In the small city’s even smaller musical community, Connick was a beloved young star. He played with jazz pioneer Eubie Blake while still in single digits, and sat in with traditional jazz bands, funk groups and modern jazz ensembles at venues including Tipitina’s and the now-defunct Tyler’s. One particularly notable gig found the then-9-year-old playing Beethoven with the Louisiana Philharmonic. By high school, Ellis Marsalis, the patriarch of one of the city’s most esteemed musical dynasties (see: Wynton, Branford, Delfeayo and Jason), became his mentor.
“It’s hard to say specifically what I learned, because I learned everything,” he muses. “I was around music constantly. I had a kind of unique upbringing and such incredible access to a wide array of talent.”
But New York was where the action was, and where Connick moved almost as soon as he turned 18. There was an element of culture shock, though, for the prodigy as he sought his first record deal.
“In the musical community in New Orleans, there was a color blindness — if you could play, [your race] really didn’t matter,” Connick says. “But in New York, there was definitely kind of a black community and a white community of musicians. You would think it would be exactly the opposite. Once I went to sit in with a blind musician, and he leaned over and asked, ‘Are you white or black?’ It wasn’t upsetting because you have to consider the reason it got like that — a sense of territory and personal pride that I can completely understand.
“I had just never seen it before. Clearly there’s systemic racism everywhere, but in the circle I rolled in [in New Orleans], as corny as it sounds, you just saw people for who they were. Not that it’s not there, but people realized that there can be horrible things and wonderful things in society, and embrace differences and similarities.”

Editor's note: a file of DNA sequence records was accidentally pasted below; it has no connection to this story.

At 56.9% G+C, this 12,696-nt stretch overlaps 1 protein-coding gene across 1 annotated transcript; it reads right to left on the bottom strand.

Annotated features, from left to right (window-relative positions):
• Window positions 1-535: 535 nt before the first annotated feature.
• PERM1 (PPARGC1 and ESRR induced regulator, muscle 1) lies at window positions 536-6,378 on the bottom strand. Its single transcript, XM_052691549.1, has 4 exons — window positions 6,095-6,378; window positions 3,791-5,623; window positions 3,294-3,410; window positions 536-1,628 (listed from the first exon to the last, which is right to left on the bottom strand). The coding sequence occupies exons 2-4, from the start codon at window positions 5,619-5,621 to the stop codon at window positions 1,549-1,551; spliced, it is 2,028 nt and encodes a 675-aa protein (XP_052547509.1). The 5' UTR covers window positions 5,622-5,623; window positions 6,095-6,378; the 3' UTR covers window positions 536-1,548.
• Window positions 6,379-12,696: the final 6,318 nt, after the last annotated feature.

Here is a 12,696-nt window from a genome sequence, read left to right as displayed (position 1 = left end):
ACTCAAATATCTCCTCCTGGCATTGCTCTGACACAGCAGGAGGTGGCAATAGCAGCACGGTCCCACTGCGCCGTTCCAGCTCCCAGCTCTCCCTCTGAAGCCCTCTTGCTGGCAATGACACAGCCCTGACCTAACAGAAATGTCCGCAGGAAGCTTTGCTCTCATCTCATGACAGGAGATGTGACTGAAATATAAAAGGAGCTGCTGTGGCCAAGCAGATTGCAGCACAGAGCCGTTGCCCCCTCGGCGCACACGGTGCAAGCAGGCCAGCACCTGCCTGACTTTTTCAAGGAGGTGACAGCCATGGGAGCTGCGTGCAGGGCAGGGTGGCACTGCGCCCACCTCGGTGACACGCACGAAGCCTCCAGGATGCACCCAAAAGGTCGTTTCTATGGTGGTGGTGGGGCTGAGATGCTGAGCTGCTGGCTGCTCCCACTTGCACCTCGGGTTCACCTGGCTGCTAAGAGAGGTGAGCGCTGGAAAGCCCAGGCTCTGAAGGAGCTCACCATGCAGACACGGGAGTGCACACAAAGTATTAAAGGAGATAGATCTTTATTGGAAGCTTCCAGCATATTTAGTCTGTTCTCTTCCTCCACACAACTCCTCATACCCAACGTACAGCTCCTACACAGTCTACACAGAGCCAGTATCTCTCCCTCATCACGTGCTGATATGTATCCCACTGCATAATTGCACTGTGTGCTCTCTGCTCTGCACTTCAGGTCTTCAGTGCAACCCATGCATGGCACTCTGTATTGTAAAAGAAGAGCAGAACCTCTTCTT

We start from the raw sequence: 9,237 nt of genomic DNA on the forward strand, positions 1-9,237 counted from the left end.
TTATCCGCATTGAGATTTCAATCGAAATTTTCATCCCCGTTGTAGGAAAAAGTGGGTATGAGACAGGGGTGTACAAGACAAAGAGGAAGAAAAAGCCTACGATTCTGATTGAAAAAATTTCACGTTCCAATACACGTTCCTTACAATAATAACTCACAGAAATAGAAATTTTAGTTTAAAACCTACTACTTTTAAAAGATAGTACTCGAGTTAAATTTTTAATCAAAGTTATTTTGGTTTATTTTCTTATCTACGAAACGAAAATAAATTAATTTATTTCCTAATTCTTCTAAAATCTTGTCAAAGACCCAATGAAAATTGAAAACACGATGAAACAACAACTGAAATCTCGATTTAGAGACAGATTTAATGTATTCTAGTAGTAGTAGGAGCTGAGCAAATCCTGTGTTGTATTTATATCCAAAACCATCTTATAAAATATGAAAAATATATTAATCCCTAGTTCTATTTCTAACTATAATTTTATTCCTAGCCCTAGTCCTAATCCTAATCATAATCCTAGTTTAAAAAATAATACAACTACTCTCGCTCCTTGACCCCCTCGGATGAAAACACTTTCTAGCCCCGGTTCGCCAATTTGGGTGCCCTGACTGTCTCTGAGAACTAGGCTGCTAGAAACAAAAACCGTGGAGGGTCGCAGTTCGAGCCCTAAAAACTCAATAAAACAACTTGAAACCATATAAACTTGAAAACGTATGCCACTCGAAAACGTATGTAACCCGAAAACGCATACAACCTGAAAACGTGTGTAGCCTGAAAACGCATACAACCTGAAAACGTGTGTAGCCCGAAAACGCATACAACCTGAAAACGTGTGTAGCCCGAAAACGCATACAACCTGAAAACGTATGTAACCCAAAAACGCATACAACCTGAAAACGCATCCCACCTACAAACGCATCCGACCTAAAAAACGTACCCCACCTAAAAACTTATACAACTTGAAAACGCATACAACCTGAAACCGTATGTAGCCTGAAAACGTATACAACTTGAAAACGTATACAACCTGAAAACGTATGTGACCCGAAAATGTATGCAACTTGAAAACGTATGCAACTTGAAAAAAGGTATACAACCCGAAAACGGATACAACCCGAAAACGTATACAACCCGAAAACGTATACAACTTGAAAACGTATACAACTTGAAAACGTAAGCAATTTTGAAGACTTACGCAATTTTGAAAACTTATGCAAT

A year living at the 92nd Street Y, bumming around whichever piano bar would have him, was a small price to pay, though, for a Columbia Records deal that resulted in his 1987 self-titled debut — all piano with an assist from legendary jazz bassist Ron Carter and producer Delfeayo Marsalis.
His brash, unpretentious style was immediately polarizing within the jazz community, but there was no denying his pedigree and reverence for the music’s forebears. Carmen McRae and Dr. John appeared on his sophomore album, “20,” which was named for his age at the time of the session.
What took him from jazz world anomaly to superstar, though, remains one of his best-known credits: Rob Reiner’s classic 1989 film “When Harry Met Sally.” Connick was responsible for the soundtrack, a twist of fate that, like his first trip down Hollywood Boulevard, was almost wholly unintentional. He was brought in to play some incidental music, but when such artists as Louis Armstrong and Ella Fitzgerald — whose vintage recordings are featured in the movie itself — became unavailable for the soundtrack release, Connick filled
in the gaps.
The resulting album not only won the 21-year-old singer his first Grammy, but also crystallized a mainstream jazz resurgence via Connick’s sophisticated, cosmopolitan and straightforward take on the genre’s classic sounds. Connick became the face of a movement that was doing the impossible: making jazz popular. “It Had to Be You” suddenly seemed as appropriate a soundtrack for a ’90s romance as it was for “Casablanca.” Connick was appearing on Letterman while doing a stint at the Algonquin, reinvigorating a fantasy of old-fashioned, big city glamour with irresistible earnestness.
Connick’s next two vocal albums went double platinum; by late 1990, he had three albums on Billboard’s pop chart simultaneously. If the jazz heads were skeptical, Connick had found a massive audience that wasn’t.